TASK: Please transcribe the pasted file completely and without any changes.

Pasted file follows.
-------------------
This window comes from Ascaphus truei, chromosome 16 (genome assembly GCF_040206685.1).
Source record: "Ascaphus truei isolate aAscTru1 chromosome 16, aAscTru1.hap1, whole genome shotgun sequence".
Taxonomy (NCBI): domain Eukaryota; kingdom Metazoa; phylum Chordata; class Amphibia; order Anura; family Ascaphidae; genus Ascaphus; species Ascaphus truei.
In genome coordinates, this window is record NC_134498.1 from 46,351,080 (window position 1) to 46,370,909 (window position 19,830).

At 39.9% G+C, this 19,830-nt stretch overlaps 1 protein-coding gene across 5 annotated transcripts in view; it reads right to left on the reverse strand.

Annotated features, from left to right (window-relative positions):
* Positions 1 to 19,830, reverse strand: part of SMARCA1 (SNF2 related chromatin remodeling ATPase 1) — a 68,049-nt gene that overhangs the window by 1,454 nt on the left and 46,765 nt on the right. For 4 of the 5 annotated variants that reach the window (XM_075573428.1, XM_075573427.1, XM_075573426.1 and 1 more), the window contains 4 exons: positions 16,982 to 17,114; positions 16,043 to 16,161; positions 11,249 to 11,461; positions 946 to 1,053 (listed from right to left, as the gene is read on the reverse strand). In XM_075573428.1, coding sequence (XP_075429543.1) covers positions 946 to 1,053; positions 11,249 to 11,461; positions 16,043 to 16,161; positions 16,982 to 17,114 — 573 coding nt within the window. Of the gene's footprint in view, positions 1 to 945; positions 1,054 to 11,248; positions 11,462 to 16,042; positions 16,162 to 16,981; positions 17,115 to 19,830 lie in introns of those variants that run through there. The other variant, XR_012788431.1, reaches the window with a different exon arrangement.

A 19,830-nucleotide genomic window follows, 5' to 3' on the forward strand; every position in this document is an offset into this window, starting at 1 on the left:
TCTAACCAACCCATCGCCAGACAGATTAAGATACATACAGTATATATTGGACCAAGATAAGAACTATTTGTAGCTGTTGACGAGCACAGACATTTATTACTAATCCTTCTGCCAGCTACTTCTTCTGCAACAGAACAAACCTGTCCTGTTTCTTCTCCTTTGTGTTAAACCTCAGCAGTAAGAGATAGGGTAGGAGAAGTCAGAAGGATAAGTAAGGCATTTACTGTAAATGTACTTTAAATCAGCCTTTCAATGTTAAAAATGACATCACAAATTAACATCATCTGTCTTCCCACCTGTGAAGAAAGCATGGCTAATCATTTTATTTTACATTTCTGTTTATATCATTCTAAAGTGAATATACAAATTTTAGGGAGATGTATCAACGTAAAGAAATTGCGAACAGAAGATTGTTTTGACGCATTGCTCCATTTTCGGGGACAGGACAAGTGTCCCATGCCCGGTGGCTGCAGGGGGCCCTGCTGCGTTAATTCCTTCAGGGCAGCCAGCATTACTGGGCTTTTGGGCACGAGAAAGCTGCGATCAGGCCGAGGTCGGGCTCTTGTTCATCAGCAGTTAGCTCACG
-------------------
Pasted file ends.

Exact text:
This window comes from Ascaphus truei, chromosome 16 (genome assembly GCF_040206685.1).
Source record: "Ascaphus truei isolate aAscTru1 chromosome 16, aAscTru1.hap1, whole genome shotgun sequence".
Taxonomy (NCBI): domain Eukaryota; kingdom Metazoa; phylum Chordata; class Amphibia; order Anura; family Ascaphidae; genus Ascaphus; species Ascaphus truei.
In genome coordinates, this window is record NC_134498.1 from 46,351,080 (window position 1) to 46,370,909 (window position 19,830).

At 39.9% G+C, this 19,830-nt stretch overlaps 1 protein-coding gene across 5 annotated transcripts in view; it reads right to left on the reverse strand.

Annotated features, from left to right (window-relative positions):
* Positions 1 to 19,830, reverse strand: part of SMARCA1 (SNF2 related chromatin remodeling ATPase 1) — a 68,049-nt gene that overhangs the window by 1,454 nt on the left and 46,765 nt on the right. For 4 of the 5 annotated variants that reach the window (XM_075573428.1, XM_075573427.1, XM_075573426.1 and 1 more), the window contains 4 exons: positions 16,982 to 17,114; positions 16,043 to 16,161; positions 11,249 to 11,461; positions 946 to 1,053 (listed from right to left, as the gene is read on the reverse strand). In XM_075573428.1, coding sequence (XP_075429543.1) covers positions 946 to 1,053; positions 11,249 to 11,461; positions 16,043 to 16,161; positions 16,982 to 17,114 — 573 coding nt within the window. Of the gene's footprint in view, positions 1 to 945; positions 1,054 to 11,248; positions 11,462 to 16,042; positions 16,162 to 16,981; positions 17,115 to 19,830 lie in introns of those variants that run through there. The other variant, XR_012788431.1, reaches the window with a different exon arrangement.

A 19,830-nucleotide genomic window follows, 5' to 3' on the forward strand; every position in this document is an offset into this window, starting at 1 on the left:
TCTAACCAACCCATCGCCAGACAGATTAAGATACATACAGTATATATTGGACCAAGATAAGAACTATTTGTAGCTGTTGACGAGCACAGACATTTATTACTAATCCTTCTGCCAGCTACTTCTTCTGCAACAGAACAAACCTGTCCTGTTTCTTCTCCTTTGTGTTAAACCTCAGCAGTAAGAGATAGGGTAGGAGAAGTCAGAAGGATAAGTAAGGCATTTACTGTAAATGTACTTTAAATCAGCCTTTCAATGTTAAAAATGACATCACAAATTAACATCATCTGTCTTCCCACCTGTGAAGAAAGCATGGCTAATCATTTTATTTTACATTTCTGTTTATATCATTCTAAAGTGAATATACAAATTTTAGGGAGATGTATCAACGTAAAGAAATTGCGAACAGAAGATTGTTTTGACGCATTGCTCCATTTTCGGGGACAGGACAAGTGTCCCATGCCCGGTGGCTGCAGGGGGCCCTGCTGCGTTAATTCCTTCAGGGCAGCCAGCATTACTGGGCTTTTGGGCACGAGAAAGCTGCGATCAGGCCGAGGTCGGGCTCTTGTTCATCAGCAGTTAGCTCACG